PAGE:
Employee Benefits in Bankruptcy
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Employee Benefits in Bankruptcy

Protect Your 401k, IRA, and Pension from Creditors

Deep in debt and worried about your retirement nest egg? Talk to a bankruptcy attorney about dealing with your debt.

A bankruptcy attorney in your area can explain state and local laws that can help you make sense of your financial situation, and can help you determine if filing bankruptcy is the right course of action.

Fill out our case review form today to connect with a bankruptcy attorney for a free, no-obligation case evaluation.

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Bankruptcy and Retirement FAQs

Will I lose my retirement savings if I file bankruptcy?

In most cases, no, you should be able to keep your retirement savings after filing bankruptcy. The 2005 bankruptcy law made it clear that qualified retirement savings accounts are exempt from creditors in bankruptcy. If your retirement is in an ERISA qualified account (such as an IRA, 401k, or pension plan), it should still be available to you after filing bankruptcy.

However, there are situations where you may lose a portion of your savings:

  • If your "retirement" savings is in a regular savings account, it may be partially seized by the bankruptcy court.
  • If your 401(k) is valued at more than $1 million, any excess over the $1 million mark may be taken by the bankruptcy court.
  • If you have already taken money out of your retirement savings, that money cannot be returned by the bankruptcy court.

What types of accounts are protected in bankruptcy?

Typically, any account that has a special tax status is protected in bankruptcy. These include:

  • Individual Retirement Account (IRA)
  • Roth IRA
  • 401(k)
  • 403(b)
  • Most pensions
  • Keough plans

Should I use my retirement savings to pay down debt?

In most cases, taking money out of your retirement accounts to pay creditors can be a double whammy.

First of all, taking money out of your account can leave you with even less money than you may realize—there may be additional taxes, fees an penalties in addition to the amount you withdraw. Even if you think you're leaving a "safety net" in your account, that could disappear.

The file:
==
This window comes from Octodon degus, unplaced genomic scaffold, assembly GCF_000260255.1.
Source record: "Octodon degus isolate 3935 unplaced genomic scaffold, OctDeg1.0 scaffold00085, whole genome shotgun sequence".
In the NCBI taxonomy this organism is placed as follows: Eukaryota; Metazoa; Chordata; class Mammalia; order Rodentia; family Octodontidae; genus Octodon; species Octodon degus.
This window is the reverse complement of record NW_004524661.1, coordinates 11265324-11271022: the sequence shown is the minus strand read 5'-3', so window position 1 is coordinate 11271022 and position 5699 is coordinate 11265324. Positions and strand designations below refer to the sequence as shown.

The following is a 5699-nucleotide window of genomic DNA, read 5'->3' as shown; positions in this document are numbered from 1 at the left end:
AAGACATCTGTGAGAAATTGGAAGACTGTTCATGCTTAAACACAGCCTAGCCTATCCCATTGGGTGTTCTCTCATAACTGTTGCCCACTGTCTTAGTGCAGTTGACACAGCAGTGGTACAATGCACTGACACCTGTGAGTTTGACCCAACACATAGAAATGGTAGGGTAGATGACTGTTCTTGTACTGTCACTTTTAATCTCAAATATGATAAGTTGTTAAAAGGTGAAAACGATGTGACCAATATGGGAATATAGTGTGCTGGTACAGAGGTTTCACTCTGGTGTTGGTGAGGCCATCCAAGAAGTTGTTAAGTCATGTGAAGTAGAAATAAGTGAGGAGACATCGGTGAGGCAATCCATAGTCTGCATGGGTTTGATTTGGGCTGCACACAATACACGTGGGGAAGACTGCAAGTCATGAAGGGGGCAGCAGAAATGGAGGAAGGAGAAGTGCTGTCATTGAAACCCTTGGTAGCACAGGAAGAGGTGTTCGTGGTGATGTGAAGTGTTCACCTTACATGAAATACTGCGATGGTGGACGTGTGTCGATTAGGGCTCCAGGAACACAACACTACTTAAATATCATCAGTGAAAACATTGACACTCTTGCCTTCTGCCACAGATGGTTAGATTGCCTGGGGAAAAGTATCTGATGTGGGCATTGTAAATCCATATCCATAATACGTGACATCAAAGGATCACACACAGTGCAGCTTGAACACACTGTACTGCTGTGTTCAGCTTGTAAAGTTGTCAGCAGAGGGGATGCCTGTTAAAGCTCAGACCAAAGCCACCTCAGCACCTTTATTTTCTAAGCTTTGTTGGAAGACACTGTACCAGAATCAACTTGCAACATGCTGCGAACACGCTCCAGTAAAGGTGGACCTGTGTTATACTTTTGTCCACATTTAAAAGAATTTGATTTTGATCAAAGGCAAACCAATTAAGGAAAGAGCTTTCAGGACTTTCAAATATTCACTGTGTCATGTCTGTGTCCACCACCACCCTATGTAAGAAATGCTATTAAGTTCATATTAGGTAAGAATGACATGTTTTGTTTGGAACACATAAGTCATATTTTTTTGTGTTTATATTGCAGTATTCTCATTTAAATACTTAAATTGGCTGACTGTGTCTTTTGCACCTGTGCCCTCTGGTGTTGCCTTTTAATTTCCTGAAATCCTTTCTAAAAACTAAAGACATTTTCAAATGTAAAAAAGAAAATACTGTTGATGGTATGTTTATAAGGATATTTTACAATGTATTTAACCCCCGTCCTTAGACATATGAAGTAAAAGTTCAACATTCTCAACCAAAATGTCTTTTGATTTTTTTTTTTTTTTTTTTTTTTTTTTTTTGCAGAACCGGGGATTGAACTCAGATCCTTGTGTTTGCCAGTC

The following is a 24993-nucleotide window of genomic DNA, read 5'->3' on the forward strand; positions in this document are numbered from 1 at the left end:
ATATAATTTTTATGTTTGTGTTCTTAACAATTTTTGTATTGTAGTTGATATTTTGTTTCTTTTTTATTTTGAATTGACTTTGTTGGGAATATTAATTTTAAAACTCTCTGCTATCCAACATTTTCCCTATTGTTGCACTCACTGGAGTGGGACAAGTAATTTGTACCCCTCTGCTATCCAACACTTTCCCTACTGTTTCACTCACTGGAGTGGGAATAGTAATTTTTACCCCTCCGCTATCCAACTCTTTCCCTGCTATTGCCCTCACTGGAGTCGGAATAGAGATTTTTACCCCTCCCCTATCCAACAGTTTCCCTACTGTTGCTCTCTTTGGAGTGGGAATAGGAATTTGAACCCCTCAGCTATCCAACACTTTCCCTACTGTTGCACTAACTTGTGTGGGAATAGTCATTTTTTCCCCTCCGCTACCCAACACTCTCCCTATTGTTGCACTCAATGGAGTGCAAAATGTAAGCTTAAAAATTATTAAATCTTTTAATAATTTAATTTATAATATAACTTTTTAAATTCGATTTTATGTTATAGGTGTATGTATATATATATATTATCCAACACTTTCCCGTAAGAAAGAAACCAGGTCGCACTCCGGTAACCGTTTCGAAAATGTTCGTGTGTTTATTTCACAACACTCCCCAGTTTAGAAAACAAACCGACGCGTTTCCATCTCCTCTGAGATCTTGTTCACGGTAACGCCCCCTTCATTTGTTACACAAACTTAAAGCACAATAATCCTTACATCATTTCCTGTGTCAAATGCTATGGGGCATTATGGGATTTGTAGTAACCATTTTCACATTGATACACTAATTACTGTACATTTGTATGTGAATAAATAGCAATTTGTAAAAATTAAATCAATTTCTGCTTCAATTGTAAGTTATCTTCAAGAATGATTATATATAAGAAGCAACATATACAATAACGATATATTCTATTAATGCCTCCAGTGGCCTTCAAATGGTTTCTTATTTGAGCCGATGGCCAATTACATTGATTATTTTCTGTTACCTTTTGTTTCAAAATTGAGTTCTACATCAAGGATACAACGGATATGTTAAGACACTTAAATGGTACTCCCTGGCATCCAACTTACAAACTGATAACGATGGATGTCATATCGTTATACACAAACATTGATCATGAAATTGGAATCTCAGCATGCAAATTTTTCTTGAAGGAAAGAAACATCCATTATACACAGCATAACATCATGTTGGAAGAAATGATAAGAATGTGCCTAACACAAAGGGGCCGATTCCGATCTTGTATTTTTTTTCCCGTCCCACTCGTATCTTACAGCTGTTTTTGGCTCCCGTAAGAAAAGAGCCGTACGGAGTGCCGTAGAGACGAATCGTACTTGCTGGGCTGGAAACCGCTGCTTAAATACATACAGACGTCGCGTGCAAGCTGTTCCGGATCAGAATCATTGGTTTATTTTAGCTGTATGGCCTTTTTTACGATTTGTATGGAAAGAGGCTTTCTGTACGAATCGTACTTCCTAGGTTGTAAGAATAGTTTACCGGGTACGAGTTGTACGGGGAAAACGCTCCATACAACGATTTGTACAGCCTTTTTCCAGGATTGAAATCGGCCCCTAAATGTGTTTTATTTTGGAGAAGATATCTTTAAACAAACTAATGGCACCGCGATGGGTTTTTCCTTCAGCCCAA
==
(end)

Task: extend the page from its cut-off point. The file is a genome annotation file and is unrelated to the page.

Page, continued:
Secondly, due to the way most retirement accounts are designed to grow, even a small withdrawal could significantly impact the available funds for your retirement years. This is especially true if you are nearing retirement and won't have much time to refill your account.

Thirdly, and most importantly, unless you have enough in your retirement account to eliminate all of your debt obligations, you may end up depleting your retirement savings for nothing. If there are still debts haunting you, you may only postpone your bankruptcy filing—and leave yourself with nothing for your future.

Instead, by turning to bankruptcy first, you may be able to eliminate your debts and leave yourself with your full retirement savings plan for a secured future.


Can I file bankruptcy if I'm living off of Social Security?

In many cases, yes. Social Security payments may be 100% exempt from creditors in a bankruptcy filing depending on your circumstances. Unless there is some other reason that you are not eligible for bankruptcy (such as a recent filing that was dismissed by the courts), receiving Social Security payments should not keep you from seeking bankruptcy relief.

Are retirement plan loans discharged in bankruptcy?

Most retirement plans allow you to "borrow" money to pay for certain investments—similar to how mortgages allow you to borrow against equity to fund home improvements.

These retirement plan loans are considered a debt to be listed on your bankruptcy petition. But can they be discharged in bankruptcy? Like most things related to bankruptcy, it depends.

If you file Chapter 7 bankruptcy, these loans cannot be discharged.

If you file Chapter 13 bankruptcy, these loans will be included in your repayment plan. Any amount that is not repaid at the completion of your three-to-five year plan will typically be discharged.

Can I continue paying into my retirement account during bankruptcy?

In a Chapter 13 bankruptcy case, the court creates a three-to-five year debt repayment plan based on your income and your necessary expenses. Typically, deductions to fund a retirement plan may not be considered "necessary," and would need to stop during your Chapter 13 plan, with the funds going to creditors.

However, this is not always the case. The court may determine that money for your retirement years is necessary, especially if you are nearing retirement age and/or have only minimal savings for your retirement years.

Talk to a bankruptcy attorney in your area about your retirement-related questions. Get started today—fill out the below form or call 877-349-1309 to connect with a local bankruptcy lawyer for a free, no-obligation consultation.

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